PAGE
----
Then the Board, having gone through that process, and having received the determination, sends copies of it to the persons concerned. If subsequently there is any reason to think that there is anything incorrect, provision is made for rectifying the register. I think those provisions cover most of the points which are likely to arise. The whole tenour of this part of the Bill is that it is desired to secure accuracy with regard to the property which is to be registered. The Bill does not indicate what the effect of all this may be upon any one in particular but clearly the general conception is that the register will be useful later for the purposes which I have adumbrated.

So much for the procedure of registration. The final point is, of course, the question of cost, which is dealt with in Clause 2 and in Part II of the Second Schedule. The Government recognise that in a case of this kind owners cannot reasonably be expected to bear the costs incurred as a result of legislation. [HON. MEMBERS: "Why not"?] There, again, the Board of Trade without prejudging anything which may occur later, is empowered, as an existing Department, to pay the costs of registration, but, normally, only one set of costs in respect of one holding. In special circumstances, if there are reasons for it, the Board may pay in excess of that. The conditions governing costs are laid down in paragraph 3 of Part II of the Second Schedule. First, the application must be made within six months after the rules of procedure have been publicly promulgated. Thus there is a time limit. There is also a condition that there shall be no neglect on the part of the applicant to comply with any of the requirements of the Bill, and a further condition that the Board of Trade will not pay costs if they have no reasonable ground for believing that a property has any marketable value. That, again, is looking a little towards the future, because there would be no point at this stage in cluttering up the register with a great deal of information which will not be required, at any rate, in the near future. Of course we are looking to proposals for unification. The Board of Trade has the right to withold costs in any particular case but if any applicant for registration is dissatisfied, he can take the matter to the court. That is to say if the interpretation which the Board puts upon these conditions is considered unreasonable, he can get a decision as to its reasonableness or otherwise. On the other hand, he lays himself open to the possibility, as I think is only fit and proper, that the court may say that he has brought the proceedings unreasonably and unnecessarily and refuse to award him costs. The costs may be taxed costs.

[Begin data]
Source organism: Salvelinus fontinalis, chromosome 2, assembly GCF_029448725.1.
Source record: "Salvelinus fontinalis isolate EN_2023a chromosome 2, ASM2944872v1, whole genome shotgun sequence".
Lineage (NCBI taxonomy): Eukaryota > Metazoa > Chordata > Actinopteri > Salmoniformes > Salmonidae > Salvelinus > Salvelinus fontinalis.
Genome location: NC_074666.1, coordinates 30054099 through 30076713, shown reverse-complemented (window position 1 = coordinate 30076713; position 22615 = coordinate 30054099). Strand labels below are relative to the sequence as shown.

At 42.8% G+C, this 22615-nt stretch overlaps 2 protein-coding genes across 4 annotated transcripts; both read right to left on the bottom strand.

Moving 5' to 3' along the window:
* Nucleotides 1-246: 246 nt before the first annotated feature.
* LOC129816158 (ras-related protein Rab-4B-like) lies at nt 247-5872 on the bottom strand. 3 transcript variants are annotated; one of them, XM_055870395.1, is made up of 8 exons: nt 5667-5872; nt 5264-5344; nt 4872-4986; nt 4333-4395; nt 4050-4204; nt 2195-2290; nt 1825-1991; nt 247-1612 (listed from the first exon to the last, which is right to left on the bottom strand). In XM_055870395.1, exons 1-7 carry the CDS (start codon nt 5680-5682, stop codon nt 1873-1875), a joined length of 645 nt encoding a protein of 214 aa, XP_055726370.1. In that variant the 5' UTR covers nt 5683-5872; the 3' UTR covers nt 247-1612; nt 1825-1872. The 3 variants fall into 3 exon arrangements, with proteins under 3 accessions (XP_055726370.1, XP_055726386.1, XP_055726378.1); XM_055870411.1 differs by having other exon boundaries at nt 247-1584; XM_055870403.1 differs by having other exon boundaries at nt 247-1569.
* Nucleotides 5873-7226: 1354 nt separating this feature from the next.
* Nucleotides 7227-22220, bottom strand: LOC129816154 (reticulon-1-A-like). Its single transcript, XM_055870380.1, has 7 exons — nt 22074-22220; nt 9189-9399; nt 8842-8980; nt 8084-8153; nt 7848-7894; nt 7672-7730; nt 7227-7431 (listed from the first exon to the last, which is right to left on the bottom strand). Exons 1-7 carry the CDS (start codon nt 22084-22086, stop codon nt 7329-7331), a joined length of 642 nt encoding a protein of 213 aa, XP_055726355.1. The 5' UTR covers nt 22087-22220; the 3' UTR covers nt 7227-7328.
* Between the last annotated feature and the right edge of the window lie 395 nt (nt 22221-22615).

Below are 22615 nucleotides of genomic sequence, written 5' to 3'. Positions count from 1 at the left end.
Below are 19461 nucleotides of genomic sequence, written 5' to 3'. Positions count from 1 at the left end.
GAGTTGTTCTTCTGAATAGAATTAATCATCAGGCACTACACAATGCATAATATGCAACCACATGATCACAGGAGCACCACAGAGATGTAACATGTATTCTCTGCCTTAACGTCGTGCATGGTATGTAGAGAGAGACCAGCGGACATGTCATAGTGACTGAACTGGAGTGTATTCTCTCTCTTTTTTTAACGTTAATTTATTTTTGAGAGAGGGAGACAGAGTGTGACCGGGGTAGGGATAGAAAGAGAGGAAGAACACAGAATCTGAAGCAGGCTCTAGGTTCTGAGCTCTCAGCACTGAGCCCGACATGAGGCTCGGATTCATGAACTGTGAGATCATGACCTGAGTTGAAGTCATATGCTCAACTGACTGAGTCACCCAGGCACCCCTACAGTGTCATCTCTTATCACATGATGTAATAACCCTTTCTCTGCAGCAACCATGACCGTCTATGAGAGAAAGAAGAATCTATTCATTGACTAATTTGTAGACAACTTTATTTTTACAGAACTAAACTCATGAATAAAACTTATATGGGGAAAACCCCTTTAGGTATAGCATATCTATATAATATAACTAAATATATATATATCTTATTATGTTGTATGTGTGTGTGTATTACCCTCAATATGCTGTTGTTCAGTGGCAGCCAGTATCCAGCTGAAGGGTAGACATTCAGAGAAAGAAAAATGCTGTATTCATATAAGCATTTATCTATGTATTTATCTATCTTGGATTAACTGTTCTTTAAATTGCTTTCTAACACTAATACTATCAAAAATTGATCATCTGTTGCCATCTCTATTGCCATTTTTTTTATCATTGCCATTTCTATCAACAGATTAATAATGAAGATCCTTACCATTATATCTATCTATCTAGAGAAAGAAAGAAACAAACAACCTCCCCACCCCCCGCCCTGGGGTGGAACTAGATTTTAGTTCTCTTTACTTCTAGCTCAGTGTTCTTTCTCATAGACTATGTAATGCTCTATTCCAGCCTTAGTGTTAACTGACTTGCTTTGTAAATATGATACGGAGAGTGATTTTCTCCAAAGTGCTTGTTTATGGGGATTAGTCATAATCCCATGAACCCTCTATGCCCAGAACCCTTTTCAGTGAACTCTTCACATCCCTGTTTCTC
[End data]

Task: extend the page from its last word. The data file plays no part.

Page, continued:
Sir Percy Harris